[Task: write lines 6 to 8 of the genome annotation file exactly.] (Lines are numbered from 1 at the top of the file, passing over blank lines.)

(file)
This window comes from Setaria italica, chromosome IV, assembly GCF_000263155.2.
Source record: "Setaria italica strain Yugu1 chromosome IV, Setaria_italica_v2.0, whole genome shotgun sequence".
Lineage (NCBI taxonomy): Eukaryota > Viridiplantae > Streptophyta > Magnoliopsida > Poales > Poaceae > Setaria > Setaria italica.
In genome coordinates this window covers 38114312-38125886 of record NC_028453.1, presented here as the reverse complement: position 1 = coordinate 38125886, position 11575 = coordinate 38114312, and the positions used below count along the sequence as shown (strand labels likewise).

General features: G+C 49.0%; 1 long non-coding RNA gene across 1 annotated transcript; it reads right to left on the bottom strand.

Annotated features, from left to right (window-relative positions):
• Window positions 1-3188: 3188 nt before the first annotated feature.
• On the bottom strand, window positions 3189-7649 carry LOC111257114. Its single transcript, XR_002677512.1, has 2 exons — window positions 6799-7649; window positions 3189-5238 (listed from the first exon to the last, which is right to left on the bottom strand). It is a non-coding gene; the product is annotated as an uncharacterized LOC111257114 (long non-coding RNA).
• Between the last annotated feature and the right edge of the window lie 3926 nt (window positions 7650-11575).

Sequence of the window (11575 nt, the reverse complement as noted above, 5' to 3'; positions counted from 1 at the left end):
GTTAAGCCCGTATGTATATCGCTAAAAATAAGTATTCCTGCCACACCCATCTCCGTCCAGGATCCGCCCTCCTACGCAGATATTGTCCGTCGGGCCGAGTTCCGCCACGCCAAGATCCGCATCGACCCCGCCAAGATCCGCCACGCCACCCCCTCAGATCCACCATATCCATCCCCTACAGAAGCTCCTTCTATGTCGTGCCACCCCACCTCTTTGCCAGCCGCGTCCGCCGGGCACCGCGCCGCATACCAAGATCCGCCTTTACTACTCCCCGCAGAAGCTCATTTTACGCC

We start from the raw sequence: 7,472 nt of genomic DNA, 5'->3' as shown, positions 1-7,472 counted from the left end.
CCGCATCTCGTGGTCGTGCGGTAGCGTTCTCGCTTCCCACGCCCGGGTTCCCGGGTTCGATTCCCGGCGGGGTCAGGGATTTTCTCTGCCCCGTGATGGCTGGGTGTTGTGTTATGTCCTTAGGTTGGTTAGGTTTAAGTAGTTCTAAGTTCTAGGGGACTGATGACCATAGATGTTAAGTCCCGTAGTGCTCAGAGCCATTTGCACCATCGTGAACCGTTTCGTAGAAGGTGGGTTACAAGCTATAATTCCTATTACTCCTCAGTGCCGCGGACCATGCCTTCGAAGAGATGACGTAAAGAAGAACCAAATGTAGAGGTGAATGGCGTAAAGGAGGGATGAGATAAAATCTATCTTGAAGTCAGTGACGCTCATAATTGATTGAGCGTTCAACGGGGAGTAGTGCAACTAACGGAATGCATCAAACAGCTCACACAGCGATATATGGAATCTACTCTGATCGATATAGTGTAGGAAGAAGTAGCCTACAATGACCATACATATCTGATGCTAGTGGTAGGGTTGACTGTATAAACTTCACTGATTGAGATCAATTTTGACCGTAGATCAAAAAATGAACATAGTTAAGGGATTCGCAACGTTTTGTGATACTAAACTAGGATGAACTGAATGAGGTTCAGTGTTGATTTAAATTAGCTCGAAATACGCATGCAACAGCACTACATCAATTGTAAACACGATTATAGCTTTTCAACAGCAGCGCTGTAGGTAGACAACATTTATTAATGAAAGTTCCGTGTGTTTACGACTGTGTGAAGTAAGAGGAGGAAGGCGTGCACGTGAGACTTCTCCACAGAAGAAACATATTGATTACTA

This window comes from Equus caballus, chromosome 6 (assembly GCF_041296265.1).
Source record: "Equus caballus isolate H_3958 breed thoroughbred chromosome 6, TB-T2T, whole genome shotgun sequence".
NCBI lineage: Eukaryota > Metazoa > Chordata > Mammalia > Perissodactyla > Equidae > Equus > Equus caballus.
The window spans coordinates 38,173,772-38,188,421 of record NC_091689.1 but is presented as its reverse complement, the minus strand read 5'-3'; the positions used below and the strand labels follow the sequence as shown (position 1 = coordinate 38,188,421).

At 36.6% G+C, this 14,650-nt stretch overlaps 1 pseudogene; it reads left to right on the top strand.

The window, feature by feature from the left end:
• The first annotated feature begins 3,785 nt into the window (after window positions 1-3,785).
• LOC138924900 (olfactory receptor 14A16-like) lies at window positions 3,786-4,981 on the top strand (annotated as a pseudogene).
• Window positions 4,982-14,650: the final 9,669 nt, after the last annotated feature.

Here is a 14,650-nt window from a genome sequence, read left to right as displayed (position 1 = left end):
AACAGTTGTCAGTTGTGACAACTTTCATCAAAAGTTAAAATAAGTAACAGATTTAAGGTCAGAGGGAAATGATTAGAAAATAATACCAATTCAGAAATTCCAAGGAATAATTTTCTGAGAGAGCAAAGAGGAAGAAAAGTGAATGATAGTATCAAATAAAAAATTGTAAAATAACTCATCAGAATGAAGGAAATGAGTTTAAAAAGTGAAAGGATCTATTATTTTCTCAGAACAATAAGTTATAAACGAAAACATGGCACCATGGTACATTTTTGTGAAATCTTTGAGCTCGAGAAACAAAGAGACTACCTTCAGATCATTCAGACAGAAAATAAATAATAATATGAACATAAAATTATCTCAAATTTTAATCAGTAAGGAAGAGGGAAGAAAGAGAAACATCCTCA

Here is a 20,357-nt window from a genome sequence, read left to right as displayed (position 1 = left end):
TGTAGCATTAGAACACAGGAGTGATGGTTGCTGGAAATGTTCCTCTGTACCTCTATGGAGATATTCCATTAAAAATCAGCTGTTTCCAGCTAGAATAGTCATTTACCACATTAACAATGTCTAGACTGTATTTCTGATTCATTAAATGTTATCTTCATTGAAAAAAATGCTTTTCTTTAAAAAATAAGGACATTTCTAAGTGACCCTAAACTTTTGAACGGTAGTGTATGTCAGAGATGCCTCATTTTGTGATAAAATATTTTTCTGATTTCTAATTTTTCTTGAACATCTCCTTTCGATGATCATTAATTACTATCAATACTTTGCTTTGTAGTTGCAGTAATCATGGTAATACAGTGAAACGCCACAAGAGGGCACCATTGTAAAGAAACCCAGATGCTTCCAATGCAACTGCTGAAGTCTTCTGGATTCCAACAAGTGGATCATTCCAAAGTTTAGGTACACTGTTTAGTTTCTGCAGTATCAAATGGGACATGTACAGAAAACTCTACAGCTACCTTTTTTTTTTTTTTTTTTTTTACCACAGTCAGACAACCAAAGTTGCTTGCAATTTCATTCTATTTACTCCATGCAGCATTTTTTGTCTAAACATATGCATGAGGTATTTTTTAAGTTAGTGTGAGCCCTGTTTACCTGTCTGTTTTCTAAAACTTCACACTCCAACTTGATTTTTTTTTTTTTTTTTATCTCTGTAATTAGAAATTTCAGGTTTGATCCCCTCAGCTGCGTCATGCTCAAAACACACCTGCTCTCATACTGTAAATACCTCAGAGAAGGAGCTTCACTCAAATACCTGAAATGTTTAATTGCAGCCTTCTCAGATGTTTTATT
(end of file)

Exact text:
Annotated features, from left to right (window-relative positions):
• Window positions 1-3188: 3188 nt before the first annotated feature.
• On the bottom strand, window positions 3189-7649 carry LOC111257114. Its single transcript, XR_002677512.1, has 2 exons — window positions 6799-7649; window positions 3189-5238 (listed from the first exon to the last, which is right to left on the bottom strand). It is a non-coding gene; the product is annotated as an uncharacterized LOC111257114 (long non-coding RNA).